Letter R

The Definition of Rate of Fire

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Rate of Fire

The frequency at which a firearm can fire its projectiles.


19 Other Firearms Definitions You Need To Know


Cut-Away

A firearm that has had numerous careful machining cuts taken in its exterior with a view to exposing and demonstrating the functioning of critical parts of its mechanism

Rifle Bedding

A process of filling gaps between the action and the stock of a rifle with an epoxy based material.

Every Day Carry

Term used for a firearm that a person uses as their usual daily carry gun. It is also used to describe a gun that is good for carrying concealed on a regular basis. Factors for determining an EDC may include caliber, physical size, number of rounds, accuracy and/or other factors.

Riot Gun

A popular term for a short barreled repeating shotgun as frequently used in law enforcement and personal protection.

Stripper Clip

Simple clips made of metal or sometimes plastic that hold several rounds of ammunition in a row and is used to quickly fill a magazine.

CQB

Abbreviation for Close Quarters Battle.

Flashbang (grenade)

A stun grenade, also known as a flash grenade, is a non-lethal explosive device used to temporarily disorient an enemy's senses. It is designed to produce a blinding flash of light and intensely loud noise "bang" of greater than 170 decibels (dB) without causing permanent injury. It was first developed by the British Army's SAS in the 1960s.
The flash produced momentarily activates all photoreceptor cells in the eye, making vision impossible for approximately five seconds, until the eye restores itself to its normal, unstimulated state. The loud blast is meant to cause temporary loss of hearing, and also disturbs the fluid in the ear, causing loss of balance.
The concussive blast of the detonation can still injure, and the heat created can ignite flammable materials such as fuel. The fires that occurred during the Iranian Embassy siege in London were caused by stun grenades.

Scattergun

A slang term for a shotgun.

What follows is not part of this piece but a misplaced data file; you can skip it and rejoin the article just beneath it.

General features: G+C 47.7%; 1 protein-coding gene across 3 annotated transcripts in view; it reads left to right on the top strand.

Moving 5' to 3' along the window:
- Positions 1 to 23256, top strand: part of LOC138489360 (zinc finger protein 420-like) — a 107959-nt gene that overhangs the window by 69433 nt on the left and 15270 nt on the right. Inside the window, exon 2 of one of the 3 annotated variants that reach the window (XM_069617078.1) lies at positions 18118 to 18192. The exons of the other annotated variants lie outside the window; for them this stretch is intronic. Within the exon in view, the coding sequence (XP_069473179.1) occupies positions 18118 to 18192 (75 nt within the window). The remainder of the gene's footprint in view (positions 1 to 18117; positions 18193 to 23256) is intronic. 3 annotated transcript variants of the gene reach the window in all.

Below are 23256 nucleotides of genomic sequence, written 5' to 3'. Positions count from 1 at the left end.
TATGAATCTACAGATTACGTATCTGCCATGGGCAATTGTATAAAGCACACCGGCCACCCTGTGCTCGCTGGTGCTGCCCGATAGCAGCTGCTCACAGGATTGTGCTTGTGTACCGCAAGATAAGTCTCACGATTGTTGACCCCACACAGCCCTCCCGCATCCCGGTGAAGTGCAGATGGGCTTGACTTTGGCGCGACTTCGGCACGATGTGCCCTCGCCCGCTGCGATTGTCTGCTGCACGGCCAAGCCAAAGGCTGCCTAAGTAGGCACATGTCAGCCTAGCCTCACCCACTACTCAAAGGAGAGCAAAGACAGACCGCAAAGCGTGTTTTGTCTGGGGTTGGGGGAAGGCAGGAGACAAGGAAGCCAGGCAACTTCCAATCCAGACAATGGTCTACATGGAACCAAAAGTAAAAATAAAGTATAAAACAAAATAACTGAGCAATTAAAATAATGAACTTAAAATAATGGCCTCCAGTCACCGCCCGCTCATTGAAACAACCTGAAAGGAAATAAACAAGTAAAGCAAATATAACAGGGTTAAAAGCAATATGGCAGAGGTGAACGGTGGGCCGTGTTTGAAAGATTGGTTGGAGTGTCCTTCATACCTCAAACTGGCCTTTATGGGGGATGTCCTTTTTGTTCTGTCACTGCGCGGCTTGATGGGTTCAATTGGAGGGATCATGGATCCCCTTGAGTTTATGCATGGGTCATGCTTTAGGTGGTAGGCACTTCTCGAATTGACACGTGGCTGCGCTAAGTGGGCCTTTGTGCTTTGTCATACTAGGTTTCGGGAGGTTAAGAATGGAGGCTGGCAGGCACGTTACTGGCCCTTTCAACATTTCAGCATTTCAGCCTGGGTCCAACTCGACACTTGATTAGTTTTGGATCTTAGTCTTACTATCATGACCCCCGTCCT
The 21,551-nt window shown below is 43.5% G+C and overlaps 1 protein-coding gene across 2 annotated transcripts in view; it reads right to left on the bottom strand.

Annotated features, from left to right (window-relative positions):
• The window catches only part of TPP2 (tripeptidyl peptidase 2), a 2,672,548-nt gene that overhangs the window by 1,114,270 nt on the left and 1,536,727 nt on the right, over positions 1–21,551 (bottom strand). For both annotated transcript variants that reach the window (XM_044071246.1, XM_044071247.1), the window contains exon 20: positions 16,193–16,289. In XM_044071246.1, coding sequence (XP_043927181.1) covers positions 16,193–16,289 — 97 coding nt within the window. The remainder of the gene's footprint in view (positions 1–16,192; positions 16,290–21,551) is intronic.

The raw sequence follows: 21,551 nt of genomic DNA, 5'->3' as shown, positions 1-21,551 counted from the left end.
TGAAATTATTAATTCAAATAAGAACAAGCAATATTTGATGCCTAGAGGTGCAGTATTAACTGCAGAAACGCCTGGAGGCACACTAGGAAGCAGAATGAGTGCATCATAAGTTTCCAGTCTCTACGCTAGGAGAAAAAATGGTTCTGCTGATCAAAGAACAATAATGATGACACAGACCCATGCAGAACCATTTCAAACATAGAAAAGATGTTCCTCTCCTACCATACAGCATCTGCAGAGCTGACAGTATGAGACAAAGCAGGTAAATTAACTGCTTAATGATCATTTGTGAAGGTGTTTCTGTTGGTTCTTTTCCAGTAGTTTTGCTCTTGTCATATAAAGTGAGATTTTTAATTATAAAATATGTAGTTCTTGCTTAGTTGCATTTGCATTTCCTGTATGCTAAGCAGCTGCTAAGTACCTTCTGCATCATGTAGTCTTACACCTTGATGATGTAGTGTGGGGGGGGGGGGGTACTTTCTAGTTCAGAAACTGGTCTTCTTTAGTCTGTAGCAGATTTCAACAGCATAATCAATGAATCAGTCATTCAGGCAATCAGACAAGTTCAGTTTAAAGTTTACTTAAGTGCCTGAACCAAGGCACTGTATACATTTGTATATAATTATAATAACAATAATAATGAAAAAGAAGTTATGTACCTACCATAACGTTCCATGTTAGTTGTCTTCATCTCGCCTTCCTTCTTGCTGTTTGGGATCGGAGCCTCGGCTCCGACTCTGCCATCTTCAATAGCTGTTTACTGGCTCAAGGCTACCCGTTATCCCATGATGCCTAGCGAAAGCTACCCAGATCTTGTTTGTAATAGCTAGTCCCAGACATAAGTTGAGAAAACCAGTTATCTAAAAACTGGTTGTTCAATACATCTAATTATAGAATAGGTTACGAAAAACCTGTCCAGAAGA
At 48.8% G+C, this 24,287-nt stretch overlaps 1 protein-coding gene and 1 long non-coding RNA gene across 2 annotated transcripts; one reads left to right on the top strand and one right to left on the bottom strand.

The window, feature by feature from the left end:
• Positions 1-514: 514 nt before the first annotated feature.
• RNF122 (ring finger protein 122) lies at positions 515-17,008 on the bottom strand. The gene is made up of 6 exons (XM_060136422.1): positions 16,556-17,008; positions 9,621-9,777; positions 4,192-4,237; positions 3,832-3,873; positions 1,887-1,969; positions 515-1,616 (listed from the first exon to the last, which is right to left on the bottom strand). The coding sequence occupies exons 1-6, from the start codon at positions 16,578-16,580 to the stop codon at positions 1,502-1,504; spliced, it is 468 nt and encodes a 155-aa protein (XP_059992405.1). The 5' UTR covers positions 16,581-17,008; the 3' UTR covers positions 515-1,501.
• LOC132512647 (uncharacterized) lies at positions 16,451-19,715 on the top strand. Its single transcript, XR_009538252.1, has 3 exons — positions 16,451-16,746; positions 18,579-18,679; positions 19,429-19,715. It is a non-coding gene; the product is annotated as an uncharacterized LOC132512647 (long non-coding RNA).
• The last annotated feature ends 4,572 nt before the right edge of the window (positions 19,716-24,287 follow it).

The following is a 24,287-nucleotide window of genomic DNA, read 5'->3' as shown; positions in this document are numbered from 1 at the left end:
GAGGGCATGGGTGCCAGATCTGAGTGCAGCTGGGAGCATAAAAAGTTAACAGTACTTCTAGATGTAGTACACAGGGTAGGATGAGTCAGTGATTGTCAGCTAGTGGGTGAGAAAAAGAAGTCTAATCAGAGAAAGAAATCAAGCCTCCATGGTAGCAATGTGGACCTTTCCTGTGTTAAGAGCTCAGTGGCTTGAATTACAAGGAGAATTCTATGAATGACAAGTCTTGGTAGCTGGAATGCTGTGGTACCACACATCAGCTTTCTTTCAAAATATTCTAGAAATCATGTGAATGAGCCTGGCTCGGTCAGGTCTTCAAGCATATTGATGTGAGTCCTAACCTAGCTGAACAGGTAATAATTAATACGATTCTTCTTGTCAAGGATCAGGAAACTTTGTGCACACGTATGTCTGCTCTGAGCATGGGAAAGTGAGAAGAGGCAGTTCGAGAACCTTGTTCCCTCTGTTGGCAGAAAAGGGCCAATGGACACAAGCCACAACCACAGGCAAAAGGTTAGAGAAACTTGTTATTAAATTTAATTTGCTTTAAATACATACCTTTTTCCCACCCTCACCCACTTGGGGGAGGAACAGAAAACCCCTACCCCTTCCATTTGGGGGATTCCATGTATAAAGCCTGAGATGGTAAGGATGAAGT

Crown

The area inside the bore nearest to the muzzle.

Line Of Bore

An imaginary straight line through the centre of the bore of a firearm extending to infinity.

Boattail

The tapered rear end of a bullet. This design is used to increase ballistic efficiency at long range.

Accidental Discharge

An unexpected and undesirable discharge of a firearm caused by circumstances beyond the control of the participant(s) such as a mechanical failure or parts breakage. There are very, very few firearms related "accidents" and if the "Three Rules" are followed there will hopefully be no injury. Accidental Discharge should not be confused with "Negligent Discharge".

Open Frame

Refers to a revolver frame that has no top-strap over the cylinder.

Pigeon Gun

A double-barrel shotgun, with relatively tight choke boring and a relatively high-combed stock used for shooting live pigeons (euphemistically known as flyers) which normally rise when released. To better absorb recoil, a pigeon gun is normally heavier than a field gun as one shoots heavy loads and walks only a little. Because of the inevitable expense of this shooting discipline, pigeon guns are often built to a high standard of quality and reliability in deluxe grades with highly figured walnut stocks and fine engraving.

DA

Abbreviation for Double Action

Shotshell

Same as a Shotgun Shell.

Squib

An underpowered powder charge, usually caused by a fault in cartridge loading, often insufficient to expel a projectile from the muzzle of a firearm. If such a blockage is not cleared, the next attempted shot could cause the barrel at least to bulge, and very possibly to burst.